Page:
What To Know Today
There are signs of a link between alcohol offenses, handgun ownership, and the suicide rate among men. That’s according to a study by researchers from the UC Davis Violence Prevention Research Program that looked at the 101,377 men over 21 who legally bought a handgun in California in 2001. The researchers then looked at criminal charges for drug- or alcohol-related offenses dating back to 1990 and state health records on suicides forward through 2015. They found that 594 of the men had died by suicide —nearly 90 percent using guns — and those charged with alcohol offenses prior to their firearms purchase had 2.2 times the suicide risk. The researchers found no link between drug charges and a higher suicide risk. (Women were excluded from the study because none who purchased handguns in 2001 and later died by suicide had drugs or alcohol histories.) What we learn: “This study helps us better identify the populations at elevated risk of suicide, which can, in turn, inform clinical interventions, firearm policy, and substance use prevention and treatment efforts,” lead author Julia Schleimer said in a press release. “For example, clinicians might counsel patients who have alcohol dependence and who own firearms about risk reduction strategies like safe firearm storage and temporary firearm transfer.” [If you are having thoughts of suicide, help is available 24 hours a day: Call the National Suicide Prevention Lifeline at 1-800-273-8255 or text 741741 to reach the Crisis Text Line.]
Cleaning and greening blighted areas for gun violence prevention. In major cities, a small number of areas — often in poor, majority-Black neighborhoods — account for a disproportionate share of violent crimes. In an op-ed for The New York Times, Dr. Eugenia C. South, professor of emergency medicine at the University of Pennsylvania, makes the case for how urban beautification projects can increase well-being and decrease violence. She highlights research and case studies she has conducted with colleagues, including a recent study we covered here, that found a large drop in violence in low-income areas where homeowners had received grants for home repairs. South’s conclusion: “Without changing these physical spaces in which crime occurs, violence-prevention efforts are incomplete. A focused and sustained investment in high-risk places should be a cornerstone in the effort to create safer and healthier communities.”
A shooting at a crowded bar in St. Paul leaves one person dead, 14 injured. Early Sunday morning, gunfire erupted near the city’s downtown, leaving what police said was a “hellish” scene inside the establishment and into the street. A woman in her 20s was the sole death, while the 14 people injured were all expected to survive. Police arrested three people as suspects, all of whom were among the injured and being treated in the hospital. “Our hearts break for the young woman who died and for her loved ones. And for everybody who was in that bar,” said a police spokesperson. The shooting was St. Paul’s 32nd homicide of the year, just two short of 2020’s year-end total, which itself tied a record reached in 1992. Nationwide, it was the 557th mass shooting of 2021, according to the Gun Violence Archive, and had the most victims since a shooting at a Tennessee grocery store less than three weeks ago.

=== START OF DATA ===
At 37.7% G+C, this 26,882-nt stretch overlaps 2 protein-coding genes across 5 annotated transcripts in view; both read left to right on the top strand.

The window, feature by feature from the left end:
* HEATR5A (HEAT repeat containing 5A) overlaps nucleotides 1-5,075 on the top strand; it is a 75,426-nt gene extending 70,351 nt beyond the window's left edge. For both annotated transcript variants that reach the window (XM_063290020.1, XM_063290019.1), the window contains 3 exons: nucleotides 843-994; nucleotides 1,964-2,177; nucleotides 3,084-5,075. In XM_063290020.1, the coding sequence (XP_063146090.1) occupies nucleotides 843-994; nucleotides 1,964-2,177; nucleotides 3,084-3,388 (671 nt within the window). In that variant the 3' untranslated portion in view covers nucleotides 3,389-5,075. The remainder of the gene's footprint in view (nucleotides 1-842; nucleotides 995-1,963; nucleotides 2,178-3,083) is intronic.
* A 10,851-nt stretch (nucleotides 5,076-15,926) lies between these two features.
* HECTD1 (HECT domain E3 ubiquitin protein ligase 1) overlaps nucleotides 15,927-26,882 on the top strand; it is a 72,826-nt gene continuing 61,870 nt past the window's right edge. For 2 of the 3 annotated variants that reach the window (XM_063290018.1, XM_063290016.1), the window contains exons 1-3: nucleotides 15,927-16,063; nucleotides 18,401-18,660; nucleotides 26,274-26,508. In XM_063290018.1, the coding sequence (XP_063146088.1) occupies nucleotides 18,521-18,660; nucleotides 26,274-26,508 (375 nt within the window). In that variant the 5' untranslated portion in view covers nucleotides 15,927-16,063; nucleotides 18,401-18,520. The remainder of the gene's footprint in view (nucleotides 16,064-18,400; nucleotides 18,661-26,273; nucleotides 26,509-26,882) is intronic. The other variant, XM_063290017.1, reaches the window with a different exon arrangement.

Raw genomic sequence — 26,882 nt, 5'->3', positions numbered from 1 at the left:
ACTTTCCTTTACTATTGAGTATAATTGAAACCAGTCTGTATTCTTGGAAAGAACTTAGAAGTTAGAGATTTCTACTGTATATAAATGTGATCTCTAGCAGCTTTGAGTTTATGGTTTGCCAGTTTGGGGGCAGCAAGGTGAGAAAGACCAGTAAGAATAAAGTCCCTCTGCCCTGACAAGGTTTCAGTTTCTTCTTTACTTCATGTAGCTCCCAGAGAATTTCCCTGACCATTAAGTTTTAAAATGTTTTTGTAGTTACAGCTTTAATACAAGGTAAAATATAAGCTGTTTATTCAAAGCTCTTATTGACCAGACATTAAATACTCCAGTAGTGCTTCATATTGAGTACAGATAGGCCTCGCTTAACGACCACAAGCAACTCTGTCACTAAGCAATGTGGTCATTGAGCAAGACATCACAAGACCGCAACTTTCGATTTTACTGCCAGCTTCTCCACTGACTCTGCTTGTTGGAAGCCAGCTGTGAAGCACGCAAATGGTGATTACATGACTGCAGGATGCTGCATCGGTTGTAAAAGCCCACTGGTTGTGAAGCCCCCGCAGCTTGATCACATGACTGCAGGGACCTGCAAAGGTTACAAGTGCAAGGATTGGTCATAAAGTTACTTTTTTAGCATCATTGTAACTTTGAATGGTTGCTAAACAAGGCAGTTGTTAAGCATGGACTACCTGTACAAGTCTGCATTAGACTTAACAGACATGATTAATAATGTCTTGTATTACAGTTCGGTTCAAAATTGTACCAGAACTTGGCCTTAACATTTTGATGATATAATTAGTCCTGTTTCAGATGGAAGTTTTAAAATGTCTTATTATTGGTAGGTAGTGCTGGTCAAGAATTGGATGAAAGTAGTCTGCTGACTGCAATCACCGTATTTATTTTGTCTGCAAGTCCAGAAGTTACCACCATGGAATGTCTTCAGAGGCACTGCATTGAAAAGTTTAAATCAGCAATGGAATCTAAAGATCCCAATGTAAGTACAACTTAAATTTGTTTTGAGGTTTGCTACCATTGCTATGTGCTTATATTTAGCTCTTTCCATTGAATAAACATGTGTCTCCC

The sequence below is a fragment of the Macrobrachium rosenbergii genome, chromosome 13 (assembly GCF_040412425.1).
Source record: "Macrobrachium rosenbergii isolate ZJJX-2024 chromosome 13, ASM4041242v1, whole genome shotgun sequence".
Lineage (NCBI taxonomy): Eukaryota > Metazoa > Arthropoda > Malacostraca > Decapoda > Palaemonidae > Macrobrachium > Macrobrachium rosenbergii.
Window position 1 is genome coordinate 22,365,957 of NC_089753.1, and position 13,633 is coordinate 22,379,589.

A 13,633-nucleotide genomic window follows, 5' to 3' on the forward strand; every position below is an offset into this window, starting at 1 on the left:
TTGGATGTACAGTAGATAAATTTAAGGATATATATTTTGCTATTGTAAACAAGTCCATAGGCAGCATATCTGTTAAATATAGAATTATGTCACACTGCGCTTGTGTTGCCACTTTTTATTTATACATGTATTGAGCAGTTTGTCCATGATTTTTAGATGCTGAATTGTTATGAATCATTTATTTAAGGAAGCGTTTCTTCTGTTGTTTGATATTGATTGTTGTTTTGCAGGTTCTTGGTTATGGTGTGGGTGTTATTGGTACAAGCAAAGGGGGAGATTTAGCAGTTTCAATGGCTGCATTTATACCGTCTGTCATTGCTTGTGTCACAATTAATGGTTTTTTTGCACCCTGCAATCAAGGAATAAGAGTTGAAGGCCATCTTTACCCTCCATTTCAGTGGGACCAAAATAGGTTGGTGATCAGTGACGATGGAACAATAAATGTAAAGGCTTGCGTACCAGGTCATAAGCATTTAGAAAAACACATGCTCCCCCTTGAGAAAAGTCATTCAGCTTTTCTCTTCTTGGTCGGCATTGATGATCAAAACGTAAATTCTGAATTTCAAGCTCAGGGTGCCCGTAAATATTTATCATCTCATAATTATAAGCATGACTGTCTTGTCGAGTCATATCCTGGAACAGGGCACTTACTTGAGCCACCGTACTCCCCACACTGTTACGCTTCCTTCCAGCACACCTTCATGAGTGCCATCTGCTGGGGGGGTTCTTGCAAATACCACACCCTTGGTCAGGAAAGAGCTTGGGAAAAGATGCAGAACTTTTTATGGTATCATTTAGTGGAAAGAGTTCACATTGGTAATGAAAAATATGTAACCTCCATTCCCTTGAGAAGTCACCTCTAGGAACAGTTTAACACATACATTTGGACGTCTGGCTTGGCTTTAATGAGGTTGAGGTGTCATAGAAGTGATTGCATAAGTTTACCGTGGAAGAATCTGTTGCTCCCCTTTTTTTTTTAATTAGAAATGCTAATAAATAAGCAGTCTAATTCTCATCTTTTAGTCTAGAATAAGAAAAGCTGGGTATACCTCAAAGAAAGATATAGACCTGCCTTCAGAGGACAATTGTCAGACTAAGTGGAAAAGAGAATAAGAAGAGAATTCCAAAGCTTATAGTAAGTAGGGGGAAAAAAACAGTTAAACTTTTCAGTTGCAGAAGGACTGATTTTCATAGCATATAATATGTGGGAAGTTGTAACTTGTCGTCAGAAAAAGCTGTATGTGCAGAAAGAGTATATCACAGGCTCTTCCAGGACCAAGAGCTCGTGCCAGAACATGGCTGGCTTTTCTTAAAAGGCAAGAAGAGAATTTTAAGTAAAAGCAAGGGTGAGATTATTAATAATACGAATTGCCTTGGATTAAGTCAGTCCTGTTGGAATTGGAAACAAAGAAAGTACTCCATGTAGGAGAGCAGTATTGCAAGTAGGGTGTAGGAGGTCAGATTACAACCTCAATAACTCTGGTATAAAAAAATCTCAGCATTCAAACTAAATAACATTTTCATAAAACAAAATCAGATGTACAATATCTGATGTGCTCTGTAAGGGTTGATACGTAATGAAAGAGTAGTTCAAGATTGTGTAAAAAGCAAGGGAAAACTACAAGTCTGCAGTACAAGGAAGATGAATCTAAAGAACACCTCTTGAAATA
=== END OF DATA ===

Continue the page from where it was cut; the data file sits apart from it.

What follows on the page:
13 shootings in 28 hours. Portland’s bloody weekend included a fatal shooting that leaves Oregon’s largest city just one short of the record-setting 70 homicides it saw through all of 1987. Police reported 151 bullet casings from the 13 shootings and said at least two men had been charged with murder by Sunday, when the violent spree came to a pause.
ICYMI: Federal prosecutors declined to charge the Wisconsin officer who shot Jacob Blake, Jr. Blake, a Black man, was paralyzed from the waist down when a white officer shot him in Kenosha last August. The incident set off protests and unrest in the region, including the subsequent fatal shooting of two protesters. The Department of Justice said late Friday there wasn’t enough evidence that the officer violated Blake’s federal rights or intentionally used excessive force. State prosecutors previously declined to file charges.
$333 — the savings to society — in medical, policing, incarceration, and other costs — from every $1 invested in greening blighted areas. [American Journal of Public Health]